U.S. will help China's ZTE 'get back into business'

A salesperson stands at counters selling mobile phones produced by ZTE Corp. at an appliance store in Wuhan in central China's Hubei province in a file

U.S. will help China's ZTE 'get back into business'

President Donald Trump says he now wants to help save the beleaguered handset maker, tweeting Sunday that he wanted to give the company "a way to get back into business, fast".

A May 1 formal request by ZTE to the US Commerce Department for an immediate stay of the April 15 ban went unheeded, according to a person familiar with the matter.

Despite the offer to help ZTE, trade tensions between the USA and China remain sky high.

Meanwhile, ZTE, which relies on US firms for key smartphone components, including microchips from Qualcomm and glass from Corning, has said the USA export ban is a massive disruption to its business and ZTE Chairman Yin Yimin called it unfair and unacceptable. The company said it is working to have the ban modified or reversed.

The extent of the impact of the Commerce Department ban on USA suppliers was noted by the ZTE official, who was not authorised to speak publicly, as Chinese and U.S. government officials discuss a Washington visit next week by China's top economic official.

President Donald Trump on Sunday expressed confidence that the US and China would be able to get over their differences on trade, saying that both governments are "working well together" on the issue.

Given that US sanctions were imposed on ZTE due to threats to national security and its violation of trade sanctions with Iran and North Korea, Trump's desire to give the company another chance in the U.S.is truly unexpected.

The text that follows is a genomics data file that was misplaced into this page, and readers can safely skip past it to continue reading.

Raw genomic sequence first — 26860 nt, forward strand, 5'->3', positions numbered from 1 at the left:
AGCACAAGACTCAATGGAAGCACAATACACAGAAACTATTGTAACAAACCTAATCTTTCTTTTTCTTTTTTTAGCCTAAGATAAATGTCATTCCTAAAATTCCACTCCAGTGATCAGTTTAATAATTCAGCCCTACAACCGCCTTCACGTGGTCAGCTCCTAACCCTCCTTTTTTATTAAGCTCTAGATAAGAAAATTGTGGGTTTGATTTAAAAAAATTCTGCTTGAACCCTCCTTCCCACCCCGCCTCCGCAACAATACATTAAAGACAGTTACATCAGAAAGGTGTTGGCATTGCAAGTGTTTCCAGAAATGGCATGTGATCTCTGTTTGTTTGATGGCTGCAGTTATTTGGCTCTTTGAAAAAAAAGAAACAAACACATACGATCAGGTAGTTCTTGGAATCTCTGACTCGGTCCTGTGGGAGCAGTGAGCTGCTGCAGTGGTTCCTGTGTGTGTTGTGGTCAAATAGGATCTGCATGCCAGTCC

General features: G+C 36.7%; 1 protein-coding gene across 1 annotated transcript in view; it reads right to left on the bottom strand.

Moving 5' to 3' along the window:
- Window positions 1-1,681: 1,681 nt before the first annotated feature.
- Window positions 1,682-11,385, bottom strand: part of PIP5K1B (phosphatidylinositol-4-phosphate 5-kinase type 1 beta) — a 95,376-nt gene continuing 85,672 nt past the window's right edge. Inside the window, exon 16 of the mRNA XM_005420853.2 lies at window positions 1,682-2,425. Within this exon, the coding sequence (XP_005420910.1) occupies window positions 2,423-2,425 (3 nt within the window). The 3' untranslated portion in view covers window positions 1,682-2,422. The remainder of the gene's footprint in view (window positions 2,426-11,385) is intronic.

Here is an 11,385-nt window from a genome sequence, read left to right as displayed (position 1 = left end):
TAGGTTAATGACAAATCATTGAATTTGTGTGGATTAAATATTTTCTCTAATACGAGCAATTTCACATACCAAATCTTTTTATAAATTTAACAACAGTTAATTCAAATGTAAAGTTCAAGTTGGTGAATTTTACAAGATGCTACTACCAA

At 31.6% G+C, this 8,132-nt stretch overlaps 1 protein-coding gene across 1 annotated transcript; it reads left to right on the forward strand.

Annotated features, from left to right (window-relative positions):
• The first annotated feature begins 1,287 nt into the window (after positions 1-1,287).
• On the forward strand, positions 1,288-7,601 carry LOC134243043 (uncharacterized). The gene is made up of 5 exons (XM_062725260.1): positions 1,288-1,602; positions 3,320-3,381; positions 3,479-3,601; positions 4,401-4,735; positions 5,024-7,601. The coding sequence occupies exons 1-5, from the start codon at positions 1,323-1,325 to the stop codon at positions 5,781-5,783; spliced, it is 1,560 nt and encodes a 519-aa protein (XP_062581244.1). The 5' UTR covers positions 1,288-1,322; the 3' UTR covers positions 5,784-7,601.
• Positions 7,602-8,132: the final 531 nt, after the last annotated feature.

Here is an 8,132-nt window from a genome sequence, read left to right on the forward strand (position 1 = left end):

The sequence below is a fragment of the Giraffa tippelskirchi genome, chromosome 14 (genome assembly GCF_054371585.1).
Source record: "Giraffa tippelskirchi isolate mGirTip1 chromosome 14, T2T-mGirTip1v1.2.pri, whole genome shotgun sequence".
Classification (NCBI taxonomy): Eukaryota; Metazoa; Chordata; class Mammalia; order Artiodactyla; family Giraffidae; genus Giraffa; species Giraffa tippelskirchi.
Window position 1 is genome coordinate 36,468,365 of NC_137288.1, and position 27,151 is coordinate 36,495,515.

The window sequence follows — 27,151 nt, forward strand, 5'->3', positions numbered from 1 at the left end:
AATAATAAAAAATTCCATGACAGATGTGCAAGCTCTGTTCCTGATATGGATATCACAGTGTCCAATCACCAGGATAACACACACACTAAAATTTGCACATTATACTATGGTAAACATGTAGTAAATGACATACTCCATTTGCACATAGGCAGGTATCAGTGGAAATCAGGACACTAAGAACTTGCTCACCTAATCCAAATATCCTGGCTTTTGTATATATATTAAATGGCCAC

He said that the Commerce Department, the U.S. authority which has imposed the seven-year ban, had been told to "get it done".

Similar concerns exist in Australia about Chinese equipment makers, although Fairfax reported today that ZTE is on the shortlist for two Australian telecommunications projects, including Telstra's 5G network and Perth's metropolitan rail comms system.

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Ordering a denial may have been the Commerce Department's idea of playing hardball to force compliance.

The US action could be devastating to ZTE.

The ban has also impacted telcos at a resale level.

The ban also hurts ZTE's ability to provide services, such as repairs to infrastructure, to customers in other countries and regions in which it operates.

And Chinese officials protested against the ban in discussions with a high-level United States delegation last week and said the U.S. side would discuss the matter with President Donald Trump.

Experts said Trump's policy reversal was unprecedented.

Douglas Jacobson, a lawyer in Washington DC who represents some of ZTE's suppliers, said: "This is a fascinating development in a highly unusual case that has gone from a sanctions and export control case to a geopolitical one". How this will play out remains to be seen.

ZTE suppliers including Acacia, Oclaro, Lumentum Holdings, Finisar, Inphi and Fabrinet, all fell sharply after the ban was announced.

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